I’ve been using Timeline personally since around Christmas. Now, I have about half of the pages that I operate for my clients switched over and the progress feels good.
If you didn’t hear, Timeline for pages was released on Leap Day and on March 30th, every page will be on Timeline.
Why I like Timeline:
- It looks clean
- Cover photos are awesome (awkwardly sized, but awesome)
- I can make things as big or small of a deal as I want
- I can actually find those posts I vaguely remember from a couple of months ago
- There’s no longer a need to make a scrapbook… Facebook did it for me
Maybe I like this stuff because social media is a
massive significant part of my job as a public relations professional, but I just don’t see the point in avoiding Facebook changes. I’d rather be an early-adopter and get it figured out before my friends or clients need help.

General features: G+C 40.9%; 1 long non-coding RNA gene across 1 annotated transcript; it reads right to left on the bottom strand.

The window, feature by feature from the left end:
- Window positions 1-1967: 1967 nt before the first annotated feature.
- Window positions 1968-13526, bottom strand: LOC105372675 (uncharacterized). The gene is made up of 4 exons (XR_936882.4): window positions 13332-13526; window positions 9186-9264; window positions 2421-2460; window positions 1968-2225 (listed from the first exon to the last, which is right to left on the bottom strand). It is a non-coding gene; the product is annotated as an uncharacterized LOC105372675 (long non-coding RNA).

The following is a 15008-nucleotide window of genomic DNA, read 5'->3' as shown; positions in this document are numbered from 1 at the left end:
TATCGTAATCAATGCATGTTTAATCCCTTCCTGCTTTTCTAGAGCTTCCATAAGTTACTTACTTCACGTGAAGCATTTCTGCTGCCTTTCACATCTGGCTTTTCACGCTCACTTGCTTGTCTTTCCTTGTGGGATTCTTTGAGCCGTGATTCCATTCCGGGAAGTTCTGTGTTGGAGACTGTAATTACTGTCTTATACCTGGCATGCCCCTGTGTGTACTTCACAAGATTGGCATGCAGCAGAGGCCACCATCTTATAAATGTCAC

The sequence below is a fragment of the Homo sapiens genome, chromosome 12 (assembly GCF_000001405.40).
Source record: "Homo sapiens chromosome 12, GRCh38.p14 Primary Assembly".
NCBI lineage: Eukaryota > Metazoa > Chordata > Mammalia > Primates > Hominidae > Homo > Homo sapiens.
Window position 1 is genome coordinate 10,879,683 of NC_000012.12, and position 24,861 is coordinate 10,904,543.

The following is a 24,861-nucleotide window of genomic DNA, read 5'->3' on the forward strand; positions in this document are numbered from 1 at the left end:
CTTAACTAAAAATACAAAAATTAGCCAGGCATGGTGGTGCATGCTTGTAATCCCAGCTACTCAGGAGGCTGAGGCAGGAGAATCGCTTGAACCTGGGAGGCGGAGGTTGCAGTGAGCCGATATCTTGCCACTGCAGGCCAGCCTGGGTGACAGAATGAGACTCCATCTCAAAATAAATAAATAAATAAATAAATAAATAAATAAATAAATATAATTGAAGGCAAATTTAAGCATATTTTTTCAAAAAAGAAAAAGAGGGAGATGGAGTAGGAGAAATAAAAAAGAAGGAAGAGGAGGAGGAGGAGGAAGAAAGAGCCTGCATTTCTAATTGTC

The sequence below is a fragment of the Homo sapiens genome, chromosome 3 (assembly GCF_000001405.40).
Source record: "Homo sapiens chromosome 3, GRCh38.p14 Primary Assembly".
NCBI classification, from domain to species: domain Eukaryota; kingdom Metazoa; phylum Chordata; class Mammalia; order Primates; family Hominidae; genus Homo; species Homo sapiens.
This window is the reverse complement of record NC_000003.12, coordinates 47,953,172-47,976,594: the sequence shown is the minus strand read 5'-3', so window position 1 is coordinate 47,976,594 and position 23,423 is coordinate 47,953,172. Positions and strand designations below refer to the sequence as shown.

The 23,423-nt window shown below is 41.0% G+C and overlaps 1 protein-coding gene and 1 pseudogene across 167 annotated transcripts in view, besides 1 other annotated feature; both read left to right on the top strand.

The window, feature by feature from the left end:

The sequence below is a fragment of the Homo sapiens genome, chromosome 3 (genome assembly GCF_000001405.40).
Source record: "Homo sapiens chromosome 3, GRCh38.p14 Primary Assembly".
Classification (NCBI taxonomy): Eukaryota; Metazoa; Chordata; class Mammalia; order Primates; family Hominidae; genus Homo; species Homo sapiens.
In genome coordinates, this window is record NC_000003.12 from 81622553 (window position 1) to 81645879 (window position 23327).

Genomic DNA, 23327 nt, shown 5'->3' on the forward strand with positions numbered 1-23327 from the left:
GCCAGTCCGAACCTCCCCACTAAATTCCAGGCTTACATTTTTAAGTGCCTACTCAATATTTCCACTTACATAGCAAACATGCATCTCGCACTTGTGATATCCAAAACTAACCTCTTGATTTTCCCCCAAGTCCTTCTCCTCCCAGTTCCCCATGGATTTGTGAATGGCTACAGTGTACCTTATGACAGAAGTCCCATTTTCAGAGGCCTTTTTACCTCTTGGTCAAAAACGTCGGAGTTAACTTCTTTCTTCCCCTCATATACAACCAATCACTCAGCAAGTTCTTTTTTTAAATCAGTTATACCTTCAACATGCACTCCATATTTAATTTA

Change is change. Read the rest of this entry →
I wasn’t planning on sharing my most recent a1c, but the other day I couldn’t help but tweet it out there.
Last week, I had a bunch of testing done and I was really curious about how my new OmniPod had affected that “magic number.”
I received my test results when I wasn’t in a particularly good mood and some of them weren’t fantastic which had me pretty down. But that a1c was amazing. It was way lower than I had even
I decided to tweet my 5.9 for several reasons: Read the rest of this entry →
But he doesn’t know it, nor is he a member.
When I moved into my college apartment with a full glorious kitchen, I was excited to actually cook and start putting together a collection of recipes to make delicious food for my fiance. For my bridal shower, I asked that the ladies bring me a recipe. As my recipe boxes continued to be filled with tasty things, I’ve craved more. (Also, my box has a lot of dessert items)
I still feel like I have a very small pool of things that I make (and even fewer that I make well) and find myself wanting easy and yummy things that I can make for us for dinner. Pinterest has been great for feeding that desire (feeding, get it?). Read the rest of this entry →